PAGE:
Our group is interested in the interactions between proteins and lipids that occur on and away from the membrane. Through the application of both structural and high-throughout technologies, we aim to characterise how metabolites and proteins drive phenotypical changes that occur in disease states.
CRYO ELEctron microscopy
Cryo-EM is revolutionising structural biology. Rapid advances in both instrumentation and computational analysis has enabled cryo-EM to reveal atomic-level structures. This new high-resolution capability, combined with the ability to visualise large proteins, membrane protein, and giant macromolecule complexes, has made cryo-EM a very power tool for structural biology. The University of Wollongong is making major investments into a fully-resources cryo-EM facility and our group is working alongside this endeavour.
Using a suite of protein structure techniques, we characterise lipid-binding proteins to elucidate the structural determinants of protein-lipid interactions, as well as confirmation changes and dynamics of proteins during interactions with lipids. We use hydrogen-deuterium exchange, small angle X-ray scattering, and mass spectrometry in combination with a suite of protein chemistry tools to elucidate protein structures.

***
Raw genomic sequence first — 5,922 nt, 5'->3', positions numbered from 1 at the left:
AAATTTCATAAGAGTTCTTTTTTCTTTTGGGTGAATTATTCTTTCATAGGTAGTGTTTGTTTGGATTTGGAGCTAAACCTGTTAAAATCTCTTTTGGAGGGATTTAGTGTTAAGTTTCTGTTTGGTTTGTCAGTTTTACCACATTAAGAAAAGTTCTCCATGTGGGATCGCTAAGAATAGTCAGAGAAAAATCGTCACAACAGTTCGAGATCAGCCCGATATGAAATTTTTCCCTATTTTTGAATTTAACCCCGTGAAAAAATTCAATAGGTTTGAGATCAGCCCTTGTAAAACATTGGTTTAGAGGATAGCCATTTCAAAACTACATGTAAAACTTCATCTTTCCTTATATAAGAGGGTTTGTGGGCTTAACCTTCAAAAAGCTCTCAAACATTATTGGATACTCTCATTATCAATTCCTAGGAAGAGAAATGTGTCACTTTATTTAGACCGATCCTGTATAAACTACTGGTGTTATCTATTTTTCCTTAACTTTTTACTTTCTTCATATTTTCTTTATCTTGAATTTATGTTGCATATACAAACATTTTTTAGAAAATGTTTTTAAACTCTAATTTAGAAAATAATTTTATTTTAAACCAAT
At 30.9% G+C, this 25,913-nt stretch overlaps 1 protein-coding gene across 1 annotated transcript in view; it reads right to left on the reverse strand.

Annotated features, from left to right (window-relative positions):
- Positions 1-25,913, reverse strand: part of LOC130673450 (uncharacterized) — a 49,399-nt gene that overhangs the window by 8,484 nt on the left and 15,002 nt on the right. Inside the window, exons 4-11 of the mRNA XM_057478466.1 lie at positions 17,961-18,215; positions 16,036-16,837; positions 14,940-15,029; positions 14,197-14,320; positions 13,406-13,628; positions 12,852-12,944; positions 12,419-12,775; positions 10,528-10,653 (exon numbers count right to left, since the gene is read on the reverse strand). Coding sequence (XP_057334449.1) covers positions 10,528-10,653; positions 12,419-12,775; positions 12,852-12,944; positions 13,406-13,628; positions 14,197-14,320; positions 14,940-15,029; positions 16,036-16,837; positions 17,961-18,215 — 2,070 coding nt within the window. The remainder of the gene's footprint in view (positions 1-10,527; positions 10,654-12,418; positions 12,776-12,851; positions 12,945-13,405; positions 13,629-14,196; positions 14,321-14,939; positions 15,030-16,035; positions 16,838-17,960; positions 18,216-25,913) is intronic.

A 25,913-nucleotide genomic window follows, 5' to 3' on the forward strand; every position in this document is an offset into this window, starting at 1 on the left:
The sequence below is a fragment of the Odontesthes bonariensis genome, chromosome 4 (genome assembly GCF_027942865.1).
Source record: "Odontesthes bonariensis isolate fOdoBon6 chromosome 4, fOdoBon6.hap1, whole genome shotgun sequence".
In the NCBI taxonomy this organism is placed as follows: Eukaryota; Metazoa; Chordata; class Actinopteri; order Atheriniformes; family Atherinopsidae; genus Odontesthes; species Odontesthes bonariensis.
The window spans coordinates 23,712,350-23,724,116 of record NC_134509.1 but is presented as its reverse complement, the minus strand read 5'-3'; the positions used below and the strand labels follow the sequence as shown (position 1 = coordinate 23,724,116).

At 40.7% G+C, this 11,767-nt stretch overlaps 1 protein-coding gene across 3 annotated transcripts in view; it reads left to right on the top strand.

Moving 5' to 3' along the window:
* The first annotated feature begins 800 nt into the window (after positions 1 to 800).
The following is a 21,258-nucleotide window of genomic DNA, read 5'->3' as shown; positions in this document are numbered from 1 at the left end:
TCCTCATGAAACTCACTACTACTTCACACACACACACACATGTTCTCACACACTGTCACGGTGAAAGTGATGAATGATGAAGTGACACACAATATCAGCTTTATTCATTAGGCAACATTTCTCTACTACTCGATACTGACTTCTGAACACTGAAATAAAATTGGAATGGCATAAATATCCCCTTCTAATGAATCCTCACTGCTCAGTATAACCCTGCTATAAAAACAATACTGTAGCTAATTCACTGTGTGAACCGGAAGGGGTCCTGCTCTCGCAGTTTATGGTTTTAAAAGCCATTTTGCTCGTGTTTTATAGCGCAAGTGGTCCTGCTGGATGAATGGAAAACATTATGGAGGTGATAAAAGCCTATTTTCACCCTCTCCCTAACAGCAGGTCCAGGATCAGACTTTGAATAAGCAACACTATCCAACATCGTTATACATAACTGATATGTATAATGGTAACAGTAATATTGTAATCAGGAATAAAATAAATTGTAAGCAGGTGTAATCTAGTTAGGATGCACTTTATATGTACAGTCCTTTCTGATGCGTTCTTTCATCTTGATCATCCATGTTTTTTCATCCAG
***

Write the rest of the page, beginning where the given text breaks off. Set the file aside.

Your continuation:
Lipidomics and metabolomics
Metabolomics is a rapidly growing field that is now accepted to play a critical role in the characterisation of human disease. Alongside genomics and proteomics, metabolomics can be performed in high-throughput on biological samples. Lipidomics focuses on the characterisation of the non-polar metabolome, which is composed primary of lipid molecules. Our group works in developing and applying high-throughput platforms to the characterisation of metabolites. Our current goal is to expand our robust lipid analytical methods to include polar metabolites, with a focus on the characterisation of mass spectrometric features with unknown structures, characterisation of the so-called "dark metabolome"